When Poirot was a freshman student at MSU, former Humanities professor Dr. Joseph Satin asked Poirot to minor in the newly formed journalism program so it would have enough participants to continue. “I’ve been a newspaper journalist ever since,” Poirot said. “It’s as simple as that.” One of her earliest medical articles was written as a freshman journalist on The Wichitan staff. Dr. Arthur Beyer suggested she write a first-person account of donating blood during a Red Cross blood drive. She did, and made a friend of Beyer, who often called to suggest other stories.
Jay Hicks earned his Master of Science in Radiologic Sciences (MSRS) from Midwestern State University in 2005, and his Doctorate of Philosophy in Health Sciences from Texas Woman’s University in 2007. He is working toward his Doctorate of Education in Leadership from Creighton University with a projected graduation of May 2015.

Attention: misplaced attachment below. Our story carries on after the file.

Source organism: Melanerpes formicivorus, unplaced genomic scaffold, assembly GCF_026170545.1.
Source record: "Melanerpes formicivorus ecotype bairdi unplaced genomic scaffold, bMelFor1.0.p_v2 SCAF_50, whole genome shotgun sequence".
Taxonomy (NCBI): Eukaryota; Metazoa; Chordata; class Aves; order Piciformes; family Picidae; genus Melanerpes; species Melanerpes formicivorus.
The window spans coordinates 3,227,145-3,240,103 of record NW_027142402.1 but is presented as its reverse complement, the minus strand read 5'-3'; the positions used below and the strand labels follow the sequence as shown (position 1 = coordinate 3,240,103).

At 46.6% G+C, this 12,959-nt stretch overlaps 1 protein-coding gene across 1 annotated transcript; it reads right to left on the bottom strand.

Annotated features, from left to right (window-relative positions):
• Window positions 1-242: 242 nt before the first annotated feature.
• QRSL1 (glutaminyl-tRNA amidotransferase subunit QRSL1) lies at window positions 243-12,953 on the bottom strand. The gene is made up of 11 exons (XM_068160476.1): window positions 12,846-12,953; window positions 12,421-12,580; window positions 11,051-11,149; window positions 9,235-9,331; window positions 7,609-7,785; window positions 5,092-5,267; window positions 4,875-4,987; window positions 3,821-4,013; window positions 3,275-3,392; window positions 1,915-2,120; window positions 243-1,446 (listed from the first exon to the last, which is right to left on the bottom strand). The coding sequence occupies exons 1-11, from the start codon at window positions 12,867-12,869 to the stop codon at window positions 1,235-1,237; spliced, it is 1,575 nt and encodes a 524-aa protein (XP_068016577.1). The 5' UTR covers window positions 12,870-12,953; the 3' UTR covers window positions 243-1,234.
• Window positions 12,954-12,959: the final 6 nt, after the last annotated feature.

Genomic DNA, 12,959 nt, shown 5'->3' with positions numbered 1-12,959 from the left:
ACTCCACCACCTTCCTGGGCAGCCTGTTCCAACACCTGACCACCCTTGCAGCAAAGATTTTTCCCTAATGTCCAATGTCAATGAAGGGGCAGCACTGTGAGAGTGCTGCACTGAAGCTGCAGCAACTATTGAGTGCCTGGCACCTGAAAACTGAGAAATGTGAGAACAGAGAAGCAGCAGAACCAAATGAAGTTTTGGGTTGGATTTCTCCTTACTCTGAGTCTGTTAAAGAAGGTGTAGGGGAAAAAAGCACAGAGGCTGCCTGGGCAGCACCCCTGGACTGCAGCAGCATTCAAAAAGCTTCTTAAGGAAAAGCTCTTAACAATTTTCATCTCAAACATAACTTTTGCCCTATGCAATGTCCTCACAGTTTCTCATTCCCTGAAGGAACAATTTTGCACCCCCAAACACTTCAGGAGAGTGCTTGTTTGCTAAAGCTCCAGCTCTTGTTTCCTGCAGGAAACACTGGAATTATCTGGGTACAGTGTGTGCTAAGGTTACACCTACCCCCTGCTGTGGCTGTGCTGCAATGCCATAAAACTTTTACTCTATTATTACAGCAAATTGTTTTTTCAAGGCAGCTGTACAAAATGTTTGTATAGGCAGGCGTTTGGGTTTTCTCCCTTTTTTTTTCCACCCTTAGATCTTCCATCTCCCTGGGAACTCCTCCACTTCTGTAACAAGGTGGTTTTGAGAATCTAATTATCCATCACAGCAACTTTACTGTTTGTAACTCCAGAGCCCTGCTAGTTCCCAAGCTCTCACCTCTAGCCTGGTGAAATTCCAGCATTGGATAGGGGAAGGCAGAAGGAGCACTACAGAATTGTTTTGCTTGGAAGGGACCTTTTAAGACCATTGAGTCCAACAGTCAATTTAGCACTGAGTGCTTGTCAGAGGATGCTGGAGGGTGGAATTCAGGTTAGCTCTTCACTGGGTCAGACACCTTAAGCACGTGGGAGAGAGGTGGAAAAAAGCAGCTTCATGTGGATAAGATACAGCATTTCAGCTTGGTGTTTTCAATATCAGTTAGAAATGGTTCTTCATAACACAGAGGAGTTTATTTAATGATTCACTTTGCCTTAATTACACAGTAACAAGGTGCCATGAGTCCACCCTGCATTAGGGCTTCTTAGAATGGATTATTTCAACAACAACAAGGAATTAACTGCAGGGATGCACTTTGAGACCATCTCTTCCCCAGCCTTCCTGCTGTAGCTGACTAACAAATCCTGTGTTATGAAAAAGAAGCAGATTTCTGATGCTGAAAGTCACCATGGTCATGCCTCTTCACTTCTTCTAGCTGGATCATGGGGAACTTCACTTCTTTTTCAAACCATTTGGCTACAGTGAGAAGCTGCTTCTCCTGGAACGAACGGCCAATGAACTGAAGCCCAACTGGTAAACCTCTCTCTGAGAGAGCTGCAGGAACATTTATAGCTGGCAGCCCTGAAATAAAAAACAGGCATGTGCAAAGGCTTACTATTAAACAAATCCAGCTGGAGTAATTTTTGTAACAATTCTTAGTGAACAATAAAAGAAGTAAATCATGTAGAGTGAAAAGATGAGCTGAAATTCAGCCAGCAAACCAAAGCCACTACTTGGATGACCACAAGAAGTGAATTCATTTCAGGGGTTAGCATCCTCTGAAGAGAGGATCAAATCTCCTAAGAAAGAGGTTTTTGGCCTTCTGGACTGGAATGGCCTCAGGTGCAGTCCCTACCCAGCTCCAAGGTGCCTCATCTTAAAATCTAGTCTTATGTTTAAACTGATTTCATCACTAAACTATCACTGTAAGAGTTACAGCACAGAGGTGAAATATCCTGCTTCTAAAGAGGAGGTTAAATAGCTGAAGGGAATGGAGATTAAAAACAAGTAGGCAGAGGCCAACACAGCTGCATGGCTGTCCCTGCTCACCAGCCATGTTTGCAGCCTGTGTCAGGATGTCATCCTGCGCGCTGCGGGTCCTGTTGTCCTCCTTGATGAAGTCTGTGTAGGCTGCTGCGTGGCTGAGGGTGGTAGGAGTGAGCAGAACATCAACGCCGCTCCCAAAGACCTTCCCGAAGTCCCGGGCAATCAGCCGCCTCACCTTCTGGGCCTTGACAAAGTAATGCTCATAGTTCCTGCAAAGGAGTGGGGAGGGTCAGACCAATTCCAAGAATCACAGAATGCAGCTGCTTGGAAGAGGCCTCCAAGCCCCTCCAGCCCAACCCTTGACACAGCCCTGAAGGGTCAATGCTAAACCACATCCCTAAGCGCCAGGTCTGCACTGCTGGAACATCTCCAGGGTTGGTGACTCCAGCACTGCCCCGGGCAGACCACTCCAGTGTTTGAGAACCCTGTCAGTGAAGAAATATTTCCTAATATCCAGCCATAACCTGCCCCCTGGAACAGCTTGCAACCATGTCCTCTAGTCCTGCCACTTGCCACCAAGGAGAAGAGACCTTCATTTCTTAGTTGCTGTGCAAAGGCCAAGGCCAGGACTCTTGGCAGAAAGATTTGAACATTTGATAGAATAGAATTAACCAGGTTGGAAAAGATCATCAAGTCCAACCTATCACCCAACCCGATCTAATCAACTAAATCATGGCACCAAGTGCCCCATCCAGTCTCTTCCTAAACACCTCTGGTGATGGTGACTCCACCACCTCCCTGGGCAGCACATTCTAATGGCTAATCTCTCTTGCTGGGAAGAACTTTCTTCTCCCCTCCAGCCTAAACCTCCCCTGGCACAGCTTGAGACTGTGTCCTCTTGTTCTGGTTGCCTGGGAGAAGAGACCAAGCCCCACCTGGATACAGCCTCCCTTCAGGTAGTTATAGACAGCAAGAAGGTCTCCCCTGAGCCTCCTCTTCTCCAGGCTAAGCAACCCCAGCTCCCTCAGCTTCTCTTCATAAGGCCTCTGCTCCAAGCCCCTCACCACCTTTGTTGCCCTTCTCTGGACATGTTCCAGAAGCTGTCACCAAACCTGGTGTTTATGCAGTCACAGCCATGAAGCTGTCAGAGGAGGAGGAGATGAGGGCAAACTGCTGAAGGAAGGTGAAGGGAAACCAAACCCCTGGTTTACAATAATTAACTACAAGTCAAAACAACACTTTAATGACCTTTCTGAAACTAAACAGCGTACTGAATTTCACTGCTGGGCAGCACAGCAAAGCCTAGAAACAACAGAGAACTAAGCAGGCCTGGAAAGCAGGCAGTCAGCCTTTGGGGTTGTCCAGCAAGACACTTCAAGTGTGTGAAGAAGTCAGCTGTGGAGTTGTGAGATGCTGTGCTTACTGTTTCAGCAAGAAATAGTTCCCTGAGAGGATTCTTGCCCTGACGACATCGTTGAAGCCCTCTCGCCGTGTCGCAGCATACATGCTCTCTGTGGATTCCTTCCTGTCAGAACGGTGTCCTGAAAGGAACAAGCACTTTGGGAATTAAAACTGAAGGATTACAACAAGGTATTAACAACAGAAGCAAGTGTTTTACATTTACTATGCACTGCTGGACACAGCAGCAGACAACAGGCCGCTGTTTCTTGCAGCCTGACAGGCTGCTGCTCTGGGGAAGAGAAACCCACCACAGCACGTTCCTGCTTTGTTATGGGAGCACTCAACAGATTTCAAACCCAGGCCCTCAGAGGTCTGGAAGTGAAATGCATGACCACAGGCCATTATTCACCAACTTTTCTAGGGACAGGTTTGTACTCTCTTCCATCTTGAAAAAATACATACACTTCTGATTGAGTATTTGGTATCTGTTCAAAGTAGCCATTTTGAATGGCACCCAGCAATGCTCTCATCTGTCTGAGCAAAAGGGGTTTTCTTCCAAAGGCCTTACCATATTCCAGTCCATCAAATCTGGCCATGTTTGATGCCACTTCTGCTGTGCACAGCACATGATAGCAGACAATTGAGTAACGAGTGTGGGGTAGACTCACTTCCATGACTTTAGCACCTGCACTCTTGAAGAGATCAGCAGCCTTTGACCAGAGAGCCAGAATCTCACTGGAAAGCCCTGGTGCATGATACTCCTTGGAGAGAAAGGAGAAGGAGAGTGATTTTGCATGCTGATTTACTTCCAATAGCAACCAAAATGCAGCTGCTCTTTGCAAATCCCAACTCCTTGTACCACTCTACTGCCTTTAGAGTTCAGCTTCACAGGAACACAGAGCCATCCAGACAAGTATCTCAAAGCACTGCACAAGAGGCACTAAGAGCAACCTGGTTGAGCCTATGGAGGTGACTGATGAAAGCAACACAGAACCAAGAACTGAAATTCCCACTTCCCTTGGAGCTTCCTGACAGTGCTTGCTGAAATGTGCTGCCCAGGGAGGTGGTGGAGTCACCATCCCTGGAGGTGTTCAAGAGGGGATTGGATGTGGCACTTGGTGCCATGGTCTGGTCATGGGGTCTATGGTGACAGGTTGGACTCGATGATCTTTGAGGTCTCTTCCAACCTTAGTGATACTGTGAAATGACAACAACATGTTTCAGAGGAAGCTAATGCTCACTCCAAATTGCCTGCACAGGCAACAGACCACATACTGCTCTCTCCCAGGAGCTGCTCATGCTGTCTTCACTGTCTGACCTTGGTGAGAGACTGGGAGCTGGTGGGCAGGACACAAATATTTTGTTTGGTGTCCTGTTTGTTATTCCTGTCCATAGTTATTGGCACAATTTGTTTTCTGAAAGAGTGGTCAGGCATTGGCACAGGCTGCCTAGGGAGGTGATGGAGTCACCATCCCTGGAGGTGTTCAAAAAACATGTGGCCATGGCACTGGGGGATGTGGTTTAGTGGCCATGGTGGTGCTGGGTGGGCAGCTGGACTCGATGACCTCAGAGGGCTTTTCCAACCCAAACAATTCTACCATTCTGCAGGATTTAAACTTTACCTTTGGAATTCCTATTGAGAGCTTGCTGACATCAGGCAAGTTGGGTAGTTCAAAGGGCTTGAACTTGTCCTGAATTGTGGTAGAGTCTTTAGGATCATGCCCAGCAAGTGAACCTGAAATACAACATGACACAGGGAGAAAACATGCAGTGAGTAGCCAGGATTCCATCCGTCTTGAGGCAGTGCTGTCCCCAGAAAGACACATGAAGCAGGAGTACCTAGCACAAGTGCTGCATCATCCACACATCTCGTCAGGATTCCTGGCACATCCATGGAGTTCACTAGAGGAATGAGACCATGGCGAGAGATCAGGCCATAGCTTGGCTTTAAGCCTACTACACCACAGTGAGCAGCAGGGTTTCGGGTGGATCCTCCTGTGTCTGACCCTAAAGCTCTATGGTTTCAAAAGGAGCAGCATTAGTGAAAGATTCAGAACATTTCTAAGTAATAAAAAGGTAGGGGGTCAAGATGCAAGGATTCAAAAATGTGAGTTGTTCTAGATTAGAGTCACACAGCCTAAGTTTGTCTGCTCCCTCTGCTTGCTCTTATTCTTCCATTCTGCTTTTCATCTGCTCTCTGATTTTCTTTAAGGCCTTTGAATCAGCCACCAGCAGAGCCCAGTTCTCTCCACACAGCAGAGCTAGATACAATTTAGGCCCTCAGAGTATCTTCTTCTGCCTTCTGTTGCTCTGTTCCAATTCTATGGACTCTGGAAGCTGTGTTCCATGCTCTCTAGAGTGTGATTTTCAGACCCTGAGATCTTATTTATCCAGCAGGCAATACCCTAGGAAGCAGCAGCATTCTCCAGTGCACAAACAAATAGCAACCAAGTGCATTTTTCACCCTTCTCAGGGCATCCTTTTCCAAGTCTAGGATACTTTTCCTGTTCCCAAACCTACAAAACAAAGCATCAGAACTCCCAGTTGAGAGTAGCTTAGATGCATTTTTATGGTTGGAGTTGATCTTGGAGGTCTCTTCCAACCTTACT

Hicks is the associate director of the Joint Review Committee on Education in Radiologic Technology in Chicago, where he oversees many aspects of the accreditation process for radiologic education programs. He has held office and served on committees in numerous radiological organizations where he is a member, including the American Society of Radiologic Technologists, the Association of Educators in Imaging and Radiologic Sciences, and others. In 2007, he was named Technologist of the Year by the Louisiana Society of Radiologic Technologists and received the Monster Medical Imaging Educators Scholarship.
Hicks said that the credentials of MSU’s MSRS program are recognizable across the country, and that has enabled him to make instant connections with others in the field. He appreciates that MSU faculty members Dr. Donna Wright, Dr. Jeff Killion, and Dr. James Johnston have been resources as he continues to develop professionally, and they are friends also. “The connections that I’ve made and my professional advancements are directly correlated to the MSRS program at Midwestern – and that forever makes me proud to be a Mustang.”